Most if not all Washington Capitals fans were all ears on day one of NHL Free Agency day when General Manager George McPhee would announce any big trades as well as any players leaving the Caps. I, as well as many others, had to wonder what was going through the mind of George McPhee when he announced that Mike Ribeiro, a 33-year-old second line center, would not join in the Capitals quest for the cup next year.
It is not a big secret when I say most loyal Capitals fans knew the odds were not very good for Ribeiro (Known as Ribz) staying part of the Caps squad this coming season due to his kids going into higher grades in school. Ribz wanted a long-term contract, that being four years or longer so he and his family can be in one place while his kids progress through school and make their way to college. Per CBS Sports, Ribeiro did not get that contract offer from McPhee and instead ventured off to Phoenix for a four-year, $22 million contract.
I’m not about to bash McPhee or talk about how big a loss this would be for the Caps. Plain and simple, Ribz was a huge part of the Caps success this past season. Great with the playmaking role which we lost with Alexander Semin two seasons ago. Arguably, Ribeiro was much, much better than Semin. Everyone on the Caps seemed to gel with Ribeiro. He was not only great on the second line, but was an enormous part of the outstanding Capitals power-play that was consistently putting goals on the board all season. Ribz put up a not so outstanding 13 goals this season, but as a playmaker, you can’t really expect Rocket Richard worthy performances from him. However, he did but up a crucial 36 assists on the year, which is not half bad for a playmaker, heck, it is even pretty good.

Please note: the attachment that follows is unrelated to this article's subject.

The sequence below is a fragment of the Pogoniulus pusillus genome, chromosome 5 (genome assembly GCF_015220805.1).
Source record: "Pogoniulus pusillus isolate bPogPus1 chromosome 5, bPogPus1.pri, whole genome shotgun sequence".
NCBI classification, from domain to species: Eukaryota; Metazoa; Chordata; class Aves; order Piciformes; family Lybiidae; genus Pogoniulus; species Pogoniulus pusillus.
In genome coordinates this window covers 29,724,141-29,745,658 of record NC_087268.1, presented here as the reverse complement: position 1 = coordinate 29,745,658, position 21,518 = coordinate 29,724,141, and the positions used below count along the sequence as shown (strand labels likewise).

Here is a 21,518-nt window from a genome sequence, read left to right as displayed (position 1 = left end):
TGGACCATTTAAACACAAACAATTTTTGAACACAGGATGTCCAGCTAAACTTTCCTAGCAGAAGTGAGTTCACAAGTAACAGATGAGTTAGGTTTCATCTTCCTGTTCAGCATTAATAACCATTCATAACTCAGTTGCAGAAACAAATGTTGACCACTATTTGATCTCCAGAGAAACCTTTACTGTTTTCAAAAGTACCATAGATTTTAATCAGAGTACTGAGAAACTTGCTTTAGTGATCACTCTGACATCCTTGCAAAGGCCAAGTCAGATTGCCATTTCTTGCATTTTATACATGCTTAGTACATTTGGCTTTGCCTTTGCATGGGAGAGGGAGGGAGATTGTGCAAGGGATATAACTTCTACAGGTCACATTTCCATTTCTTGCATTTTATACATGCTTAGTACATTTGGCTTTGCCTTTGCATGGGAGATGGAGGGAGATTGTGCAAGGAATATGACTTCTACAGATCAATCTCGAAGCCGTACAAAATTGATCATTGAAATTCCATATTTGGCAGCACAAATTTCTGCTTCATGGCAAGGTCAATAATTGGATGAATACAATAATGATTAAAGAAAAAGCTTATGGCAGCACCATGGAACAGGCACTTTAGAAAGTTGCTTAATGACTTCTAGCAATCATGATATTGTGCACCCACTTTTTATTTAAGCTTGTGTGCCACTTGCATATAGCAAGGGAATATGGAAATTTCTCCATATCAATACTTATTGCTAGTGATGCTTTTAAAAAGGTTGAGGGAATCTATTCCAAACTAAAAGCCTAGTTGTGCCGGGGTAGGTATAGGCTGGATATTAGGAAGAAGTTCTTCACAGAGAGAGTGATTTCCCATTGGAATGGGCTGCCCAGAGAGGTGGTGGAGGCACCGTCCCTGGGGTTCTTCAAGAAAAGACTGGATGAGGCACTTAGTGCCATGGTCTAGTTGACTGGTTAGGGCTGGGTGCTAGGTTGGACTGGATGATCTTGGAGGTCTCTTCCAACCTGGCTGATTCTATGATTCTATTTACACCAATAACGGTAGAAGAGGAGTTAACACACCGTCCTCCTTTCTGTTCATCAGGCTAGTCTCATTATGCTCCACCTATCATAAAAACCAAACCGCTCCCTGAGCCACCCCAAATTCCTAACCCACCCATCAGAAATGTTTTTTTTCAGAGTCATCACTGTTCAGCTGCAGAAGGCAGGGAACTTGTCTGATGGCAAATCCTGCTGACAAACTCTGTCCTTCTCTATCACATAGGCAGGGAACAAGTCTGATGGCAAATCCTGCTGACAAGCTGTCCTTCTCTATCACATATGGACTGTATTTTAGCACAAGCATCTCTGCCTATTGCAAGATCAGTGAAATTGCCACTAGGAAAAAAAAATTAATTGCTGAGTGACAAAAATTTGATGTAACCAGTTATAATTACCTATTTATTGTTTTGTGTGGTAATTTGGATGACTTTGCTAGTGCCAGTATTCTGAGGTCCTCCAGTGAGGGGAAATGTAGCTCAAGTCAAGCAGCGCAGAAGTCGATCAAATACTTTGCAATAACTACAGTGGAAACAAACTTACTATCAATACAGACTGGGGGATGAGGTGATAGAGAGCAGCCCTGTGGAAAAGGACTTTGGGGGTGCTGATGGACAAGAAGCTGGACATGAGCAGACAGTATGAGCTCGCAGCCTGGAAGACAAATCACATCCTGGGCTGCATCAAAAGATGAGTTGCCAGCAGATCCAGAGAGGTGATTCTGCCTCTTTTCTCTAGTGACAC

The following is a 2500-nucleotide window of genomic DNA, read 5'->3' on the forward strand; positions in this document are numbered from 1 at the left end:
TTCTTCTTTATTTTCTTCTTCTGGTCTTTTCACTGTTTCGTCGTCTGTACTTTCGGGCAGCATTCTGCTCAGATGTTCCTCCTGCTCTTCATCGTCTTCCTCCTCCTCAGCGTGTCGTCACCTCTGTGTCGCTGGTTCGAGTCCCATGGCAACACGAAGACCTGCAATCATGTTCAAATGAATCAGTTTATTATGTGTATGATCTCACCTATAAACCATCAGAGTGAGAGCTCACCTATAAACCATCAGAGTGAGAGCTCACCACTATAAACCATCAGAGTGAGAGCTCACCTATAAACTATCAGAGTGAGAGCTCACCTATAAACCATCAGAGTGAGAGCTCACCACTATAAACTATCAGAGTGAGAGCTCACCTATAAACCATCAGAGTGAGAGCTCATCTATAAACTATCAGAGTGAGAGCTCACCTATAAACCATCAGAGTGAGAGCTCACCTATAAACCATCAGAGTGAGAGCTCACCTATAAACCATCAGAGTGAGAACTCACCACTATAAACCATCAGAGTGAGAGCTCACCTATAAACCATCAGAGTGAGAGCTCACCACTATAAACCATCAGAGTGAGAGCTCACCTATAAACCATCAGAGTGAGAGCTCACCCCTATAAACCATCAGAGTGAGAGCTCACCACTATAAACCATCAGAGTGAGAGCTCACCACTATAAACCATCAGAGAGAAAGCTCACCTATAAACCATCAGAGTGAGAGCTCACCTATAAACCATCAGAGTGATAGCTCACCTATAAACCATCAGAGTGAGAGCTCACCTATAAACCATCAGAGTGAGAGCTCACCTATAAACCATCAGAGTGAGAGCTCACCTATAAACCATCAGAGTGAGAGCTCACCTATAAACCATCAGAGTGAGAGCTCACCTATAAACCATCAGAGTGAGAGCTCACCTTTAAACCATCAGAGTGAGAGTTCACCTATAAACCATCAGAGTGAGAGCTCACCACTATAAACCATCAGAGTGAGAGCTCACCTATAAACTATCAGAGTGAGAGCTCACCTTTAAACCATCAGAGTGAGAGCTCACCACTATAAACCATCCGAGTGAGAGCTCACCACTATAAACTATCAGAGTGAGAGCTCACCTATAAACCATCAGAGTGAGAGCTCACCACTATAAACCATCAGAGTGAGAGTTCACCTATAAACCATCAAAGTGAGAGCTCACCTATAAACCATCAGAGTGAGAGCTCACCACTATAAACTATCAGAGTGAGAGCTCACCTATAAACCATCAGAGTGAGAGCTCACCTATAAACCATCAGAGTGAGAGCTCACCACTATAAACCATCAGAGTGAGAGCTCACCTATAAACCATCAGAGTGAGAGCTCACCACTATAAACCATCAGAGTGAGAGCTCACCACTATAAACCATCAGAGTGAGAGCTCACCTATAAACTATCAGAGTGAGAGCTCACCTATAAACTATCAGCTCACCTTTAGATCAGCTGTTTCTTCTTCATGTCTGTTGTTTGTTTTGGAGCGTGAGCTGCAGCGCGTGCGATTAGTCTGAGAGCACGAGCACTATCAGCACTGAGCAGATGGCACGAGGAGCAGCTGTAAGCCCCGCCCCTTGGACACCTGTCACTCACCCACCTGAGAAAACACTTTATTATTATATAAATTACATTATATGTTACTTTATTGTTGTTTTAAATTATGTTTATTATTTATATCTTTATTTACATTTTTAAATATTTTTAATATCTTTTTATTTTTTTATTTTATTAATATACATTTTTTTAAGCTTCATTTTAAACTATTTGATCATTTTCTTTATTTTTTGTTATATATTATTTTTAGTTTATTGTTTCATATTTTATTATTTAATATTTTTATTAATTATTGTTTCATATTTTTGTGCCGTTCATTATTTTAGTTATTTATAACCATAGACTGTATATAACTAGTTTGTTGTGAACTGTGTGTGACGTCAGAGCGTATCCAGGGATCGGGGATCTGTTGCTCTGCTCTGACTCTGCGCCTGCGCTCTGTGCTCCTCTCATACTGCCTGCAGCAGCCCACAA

Something that I knew had myself and many other Capitals fans yelling at their TV throughout the season was Ribeiro’s temper. Ribeiro had a little bit of a temper to say the least, and would find himself in the box quite a lot this season with 53 penalty minutes. These penalties were for the most part retaliation penalties or unsportsmanlike calls for barking at the refs after the whistle. This kind of behavior is something that us Caps fans will not miss very much, especially when these penalties could eventually cost a whole team a run at the Stanley Cup.
With Ribeiro gone, it will surely be a focal point for all Caps fans and analysts out there. I do not think this trade will cost the Caps a whole season by any means, but it definitely is a huge loss, a loss that the Caps will have to take full responsibility for. If the Capitals can get someone with as great of playmaking skills as Ribeiro for cheaper, than obviously that is the right thing to do. The only thing setting the Caps back at this point is the simple fact that good playmakers are hard to come by, and most of the time not pocket change prices. It will be interesting to see what GMGM and the rest of the Caps will decide to do about the loss of Ribeiro. In the meantime, us Caps fans will just sit here, hoping for the best.